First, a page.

Scientific Name: The Huntsman spider belongs to the Sparassidae Family and there are approximately 95 known species of 1207 types of Huntsman spiders found only in Australia. Common names include the Tarantula or Giant Crab Spider.
What does it look like? The Huntsman’s body lengths can be 2 cm (female), 1.6 cm (male) and its leg span can reach up to 15 cm. I’d have to say Harry comes close to that!
Where does it live? At Booyong Brett discovered this spider when he was tidying up the garden shed, in between two old doors. They are commonly found under tree bark or in a tree trunk and under rocks in the garden.
Unlike many other spider species, the huntsman will not build a web and instead forages for their food, mainly at night. These spiders are fast!
In Sydney, we’ve seen Huntsman spiders occasionally in our home or running along the windscreen of the car if parked in a leafy suburb. They will also often live in the palm fronds of our garden. I recall when we first moved to the hills, I called my brother to come and remove one from the ceiling, I was terrified. Since that time, I have become less afraid and Brett has always been comfortable with spiders. He didn’t even mind Harry crawling up his arm!
Feeding: They eat other invertebrates and are carnivorous and insectivorous (eating insects) and for this reason are considered by many to be a positive addition to the garden. Not Humans – Lol! However, if bitten – A cold pack may relieve local pain and seek medical attention if symptoms like pain, inflammation, headaches and vomiting persist.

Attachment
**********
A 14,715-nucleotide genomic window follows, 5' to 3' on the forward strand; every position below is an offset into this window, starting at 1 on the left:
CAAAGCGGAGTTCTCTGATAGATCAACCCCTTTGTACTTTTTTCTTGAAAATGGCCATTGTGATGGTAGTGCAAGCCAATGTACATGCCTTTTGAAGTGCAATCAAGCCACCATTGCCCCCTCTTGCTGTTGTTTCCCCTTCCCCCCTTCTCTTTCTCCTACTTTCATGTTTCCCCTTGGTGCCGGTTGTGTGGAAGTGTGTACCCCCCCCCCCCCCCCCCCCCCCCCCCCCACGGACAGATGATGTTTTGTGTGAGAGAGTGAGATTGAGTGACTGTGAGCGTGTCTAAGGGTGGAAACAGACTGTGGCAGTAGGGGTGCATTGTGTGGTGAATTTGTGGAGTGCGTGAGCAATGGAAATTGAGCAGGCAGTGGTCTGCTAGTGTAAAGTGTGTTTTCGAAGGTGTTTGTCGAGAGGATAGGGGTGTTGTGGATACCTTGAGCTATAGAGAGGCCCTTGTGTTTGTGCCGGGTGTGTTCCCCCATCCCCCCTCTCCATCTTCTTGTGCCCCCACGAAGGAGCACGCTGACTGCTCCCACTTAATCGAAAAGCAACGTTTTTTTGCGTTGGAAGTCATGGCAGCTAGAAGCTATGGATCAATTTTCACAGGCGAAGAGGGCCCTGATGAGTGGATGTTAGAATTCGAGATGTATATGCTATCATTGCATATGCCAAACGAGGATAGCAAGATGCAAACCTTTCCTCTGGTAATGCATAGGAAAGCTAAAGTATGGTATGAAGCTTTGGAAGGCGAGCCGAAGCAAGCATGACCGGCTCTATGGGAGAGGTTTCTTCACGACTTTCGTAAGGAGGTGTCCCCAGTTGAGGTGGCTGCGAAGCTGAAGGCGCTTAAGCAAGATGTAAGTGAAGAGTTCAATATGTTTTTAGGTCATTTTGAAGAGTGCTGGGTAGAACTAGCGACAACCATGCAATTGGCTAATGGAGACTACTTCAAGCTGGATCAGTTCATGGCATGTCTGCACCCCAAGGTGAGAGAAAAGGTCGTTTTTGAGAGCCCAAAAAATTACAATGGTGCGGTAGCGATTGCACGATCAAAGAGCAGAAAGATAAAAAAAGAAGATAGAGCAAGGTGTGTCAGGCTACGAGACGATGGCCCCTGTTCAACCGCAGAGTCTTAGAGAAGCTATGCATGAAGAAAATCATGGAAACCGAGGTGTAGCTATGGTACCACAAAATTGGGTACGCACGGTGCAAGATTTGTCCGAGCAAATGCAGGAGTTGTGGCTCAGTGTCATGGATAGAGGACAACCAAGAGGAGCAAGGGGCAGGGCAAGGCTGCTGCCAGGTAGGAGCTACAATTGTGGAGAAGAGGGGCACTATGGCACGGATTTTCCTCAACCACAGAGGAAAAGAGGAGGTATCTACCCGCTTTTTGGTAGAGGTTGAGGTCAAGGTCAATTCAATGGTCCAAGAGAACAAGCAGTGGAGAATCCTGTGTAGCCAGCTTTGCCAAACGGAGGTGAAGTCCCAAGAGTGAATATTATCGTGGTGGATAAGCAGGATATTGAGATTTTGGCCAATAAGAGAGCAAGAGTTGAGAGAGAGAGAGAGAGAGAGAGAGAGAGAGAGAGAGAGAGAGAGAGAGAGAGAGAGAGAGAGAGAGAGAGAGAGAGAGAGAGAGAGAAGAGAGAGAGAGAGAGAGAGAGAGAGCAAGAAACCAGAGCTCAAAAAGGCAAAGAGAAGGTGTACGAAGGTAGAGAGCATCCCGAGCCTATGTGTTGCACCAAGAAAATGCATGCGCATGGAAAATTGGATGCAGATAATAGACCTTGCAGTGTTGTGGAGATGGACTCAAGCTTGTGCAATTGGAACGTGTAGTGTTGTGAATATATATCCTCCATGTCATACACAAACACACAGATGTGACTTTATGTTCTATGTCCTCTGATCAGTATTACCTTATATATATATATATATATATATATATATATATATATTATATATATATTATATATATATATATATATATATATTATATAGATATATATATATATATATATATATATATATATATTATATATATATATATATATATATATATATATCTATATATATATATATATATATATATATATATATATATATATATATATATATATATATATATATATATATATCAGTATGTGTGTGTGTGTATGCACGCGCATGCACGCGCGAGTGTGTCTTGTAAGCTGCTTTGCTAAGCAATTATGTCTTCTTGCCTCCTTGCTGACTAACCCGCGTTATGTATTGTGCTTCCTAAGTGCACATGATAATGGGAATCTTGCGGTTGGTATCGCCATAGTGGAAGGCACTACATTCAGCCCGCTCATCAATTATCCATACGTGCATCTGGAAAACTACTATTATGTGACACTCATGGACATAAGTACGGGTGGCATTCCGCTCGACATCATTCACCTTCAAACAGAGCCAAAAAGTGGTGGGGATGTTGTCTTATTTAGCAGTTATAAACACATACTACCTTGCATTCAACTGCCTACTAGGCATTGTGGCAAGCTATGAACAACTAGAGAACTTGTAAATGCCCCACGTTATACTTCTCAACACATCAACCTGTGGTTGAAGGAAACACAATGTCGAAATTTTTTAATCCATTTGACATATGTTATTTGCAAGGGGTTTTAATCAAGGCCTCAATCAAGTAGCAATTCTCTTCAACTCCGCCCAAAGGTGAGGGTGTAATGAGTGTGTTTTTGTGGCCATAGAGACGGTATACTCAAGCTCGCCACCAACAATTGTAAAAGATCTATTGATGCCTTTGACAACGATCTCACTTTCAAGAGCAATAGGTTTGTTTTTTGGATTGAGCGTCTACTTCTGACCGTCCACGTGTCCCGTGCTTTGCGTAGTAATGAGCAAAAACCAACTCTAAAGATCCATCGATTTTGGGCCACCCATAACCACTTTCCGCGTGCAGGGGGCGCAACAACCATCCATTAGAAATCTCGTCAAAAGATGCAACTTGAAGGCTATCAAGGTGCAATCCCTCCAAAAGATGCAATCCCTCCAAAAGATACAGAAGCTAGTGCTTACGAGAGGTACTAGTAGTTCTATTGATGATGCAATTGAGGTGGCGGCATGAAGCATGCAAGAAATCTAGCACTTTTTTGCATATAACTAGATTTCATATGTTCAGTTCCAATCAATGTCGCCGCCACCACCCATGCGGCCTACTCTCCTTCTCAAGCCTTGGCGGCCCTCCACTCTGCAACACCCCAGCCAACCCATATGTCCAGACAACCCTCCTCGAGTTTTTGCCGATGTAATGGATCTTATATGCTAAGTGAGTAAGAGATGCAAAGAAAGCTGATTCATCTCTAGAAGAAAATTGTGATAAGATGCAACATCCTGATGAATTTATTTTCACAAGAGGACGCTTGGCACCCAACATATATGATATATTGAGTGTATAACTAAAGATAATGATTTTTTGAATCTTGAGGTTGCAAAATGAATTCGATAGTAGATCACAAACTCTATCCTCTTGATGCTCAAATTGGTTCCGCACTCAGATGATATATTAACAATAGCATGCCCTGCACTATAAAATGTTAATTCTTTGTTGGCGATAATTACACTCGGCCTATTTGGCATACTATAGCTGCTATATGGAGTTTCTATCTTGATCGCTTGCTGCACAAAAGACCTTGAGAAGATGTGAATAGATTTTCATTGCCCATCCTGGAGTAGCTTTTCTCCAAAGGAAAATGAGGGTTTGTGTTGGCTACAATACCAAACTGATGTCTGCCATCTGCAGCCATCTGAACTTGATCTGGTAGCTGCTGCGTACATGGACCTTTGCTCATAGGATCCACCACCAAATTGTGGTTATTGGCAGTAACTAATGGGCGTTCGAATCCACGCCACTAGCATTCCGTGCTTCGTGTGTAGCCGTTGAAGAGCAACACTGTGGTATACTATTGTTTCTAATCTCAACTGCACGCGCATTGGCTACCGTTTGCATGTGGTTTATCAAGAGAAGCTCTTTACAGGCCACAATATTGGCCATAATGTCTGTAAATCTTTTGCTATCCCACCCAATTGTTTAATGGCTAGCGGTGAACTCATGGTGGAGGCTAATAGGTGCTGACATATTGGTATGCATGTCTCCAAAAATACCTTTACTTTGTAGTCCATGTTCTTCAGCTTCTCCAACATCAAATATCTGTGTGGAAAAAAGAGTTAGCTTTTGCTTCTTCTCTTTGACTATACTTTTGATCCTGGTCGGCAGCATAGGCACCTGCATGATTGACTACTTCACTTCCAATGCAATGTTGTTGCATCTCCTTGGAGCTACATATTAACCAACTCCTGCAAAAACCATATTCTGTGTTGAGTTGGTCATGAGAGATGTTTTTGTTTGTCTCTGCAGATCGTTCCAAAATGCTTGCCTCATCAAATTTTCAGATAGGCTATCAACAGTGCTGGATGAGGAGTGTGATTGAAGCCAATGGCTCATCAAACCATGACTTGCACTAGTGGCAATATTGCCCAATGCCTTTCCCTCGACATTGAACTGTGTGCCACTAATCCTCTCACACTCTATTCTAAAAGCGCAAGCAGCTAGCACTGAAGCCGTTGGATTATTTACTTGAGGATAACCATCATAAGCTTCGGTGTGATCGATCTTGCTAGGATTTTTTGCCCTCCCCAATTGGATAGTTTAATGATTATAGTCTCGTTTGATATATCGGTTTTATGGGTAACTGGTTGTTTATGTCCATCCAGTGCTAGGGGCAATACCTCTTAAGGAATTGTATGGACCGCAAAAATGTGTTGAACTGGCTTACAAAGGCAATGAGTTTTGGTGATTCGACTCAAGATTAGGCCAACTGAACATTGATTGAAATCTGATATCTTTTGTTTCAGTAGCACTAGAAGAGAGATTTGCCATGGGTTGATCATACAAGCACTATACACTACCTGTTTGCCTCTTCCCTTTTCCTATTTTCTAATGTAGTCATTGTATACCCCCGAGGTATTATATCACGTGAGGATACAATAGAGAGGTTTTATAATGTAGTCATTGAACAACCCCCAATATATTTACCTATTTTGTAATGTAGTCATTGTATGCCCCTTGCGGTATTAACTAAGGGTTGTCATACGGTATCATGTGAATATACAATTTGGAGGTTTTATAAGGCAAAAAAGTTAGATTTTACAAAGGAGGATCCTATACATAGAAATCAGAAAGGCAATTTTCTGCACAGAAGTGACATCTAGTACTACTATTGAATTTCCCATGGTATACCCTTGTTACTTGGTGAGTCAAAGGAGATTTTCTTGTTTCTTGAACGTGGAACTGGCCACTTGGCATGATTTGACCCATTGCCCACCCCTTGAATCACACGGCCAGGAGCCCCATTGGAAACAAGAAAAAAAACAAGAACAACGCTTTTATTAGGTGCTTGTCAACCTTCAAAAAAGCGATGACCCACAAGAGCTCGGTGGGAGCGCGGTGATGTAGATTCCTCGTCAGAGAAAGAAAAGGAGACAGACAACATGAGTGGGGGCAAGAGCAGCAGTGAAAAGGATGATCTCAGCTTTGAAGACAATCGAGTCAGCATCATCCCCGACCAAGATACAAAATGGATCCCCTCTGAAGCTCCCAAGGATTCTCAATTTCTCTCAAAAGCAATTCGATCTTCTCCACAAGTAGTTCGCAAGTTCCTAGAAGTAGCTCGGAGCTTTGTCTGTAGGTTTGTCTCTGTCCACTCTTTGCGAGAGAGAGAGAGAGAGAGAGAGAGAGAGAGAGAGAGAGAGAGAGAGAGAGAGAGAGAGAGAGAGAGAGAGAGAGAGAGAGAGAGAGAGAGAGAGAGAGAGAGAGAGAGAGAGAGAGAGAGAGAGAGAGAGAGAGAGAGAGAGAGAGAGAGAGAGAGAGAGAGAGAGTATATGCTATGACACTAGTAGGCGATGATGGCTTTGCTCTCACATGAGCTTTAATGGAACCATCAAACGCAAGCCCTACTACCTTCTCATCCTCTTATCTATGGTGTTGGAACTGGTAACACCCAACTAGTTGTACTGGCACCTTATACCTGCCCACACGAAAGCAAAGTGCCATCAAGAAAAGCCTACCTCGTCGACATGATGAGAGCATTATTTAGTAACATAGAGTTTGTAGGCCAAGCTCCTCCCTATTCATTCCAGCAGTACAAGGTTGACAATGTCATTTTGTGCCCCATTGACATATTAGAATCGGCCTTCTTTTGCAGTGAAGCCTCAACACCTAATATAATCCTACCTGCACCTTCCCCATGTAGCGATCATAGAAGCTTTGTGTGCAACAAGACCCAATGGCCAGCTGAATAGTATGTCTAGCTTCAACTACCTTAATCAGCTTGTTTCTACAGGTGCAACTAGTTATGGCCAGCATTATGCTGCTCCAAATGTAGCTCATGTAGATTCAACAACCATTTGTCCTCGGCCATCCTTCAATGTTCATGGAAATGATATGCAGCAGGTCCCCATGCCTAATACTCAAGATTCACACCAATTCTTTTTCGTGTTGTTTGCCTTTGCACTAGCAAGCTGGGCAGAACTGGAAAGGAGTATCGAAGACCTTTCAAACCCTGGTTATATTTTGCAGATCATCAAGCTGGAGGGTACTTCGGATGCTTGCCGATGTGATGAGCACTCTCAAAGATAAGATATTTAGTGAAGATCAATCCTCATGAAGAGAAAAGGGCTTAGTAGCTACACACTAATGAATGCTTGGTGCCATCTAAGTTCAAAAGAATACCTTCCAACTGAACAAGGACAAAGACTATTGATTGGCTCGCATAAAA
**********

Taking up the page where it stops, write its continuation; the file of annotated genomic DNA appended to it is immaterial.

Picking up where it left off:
Breeding: According to The Australian Museum, the female Huntsman lays up to 200 eggs. She then places the egg sac under bark or a rock, and stands guard over it, without eating, for about three weeks. During this period the female can be quite aggressive and will rear up in a defensive display if provoked. Incubation periods vary and are probably influenced by climatic conditions and once they are born, the mother stays with them for several weeks.
Lifespan – The lifespan of most Huntsman species two years or more.
Breeding behaviours – Male and female Huntsman spiders have a lengthy courtship, which involves mutual caresses, with the male drumming his palps on the trunk of a tree. He then inserts his palps into the female to fertilise her eggs. The male is rarely attacked, unlike some other species, and in fact many huntsman spiders live peacefully together in large colonies. A silken retreat is often built for egg laying, as well as for moulting.
Predators: Predators of Huntsman Spiders include birds and geckoes, Spider Wasps, nematode worms, and egg parasites (wasps and flies). They don’t have great eyesight but can detect large predators approaching.
Huntsman Spiders are found in Australia, New Zealand, Southeast Asia, the Mediterranean, Florida, and Hawaii.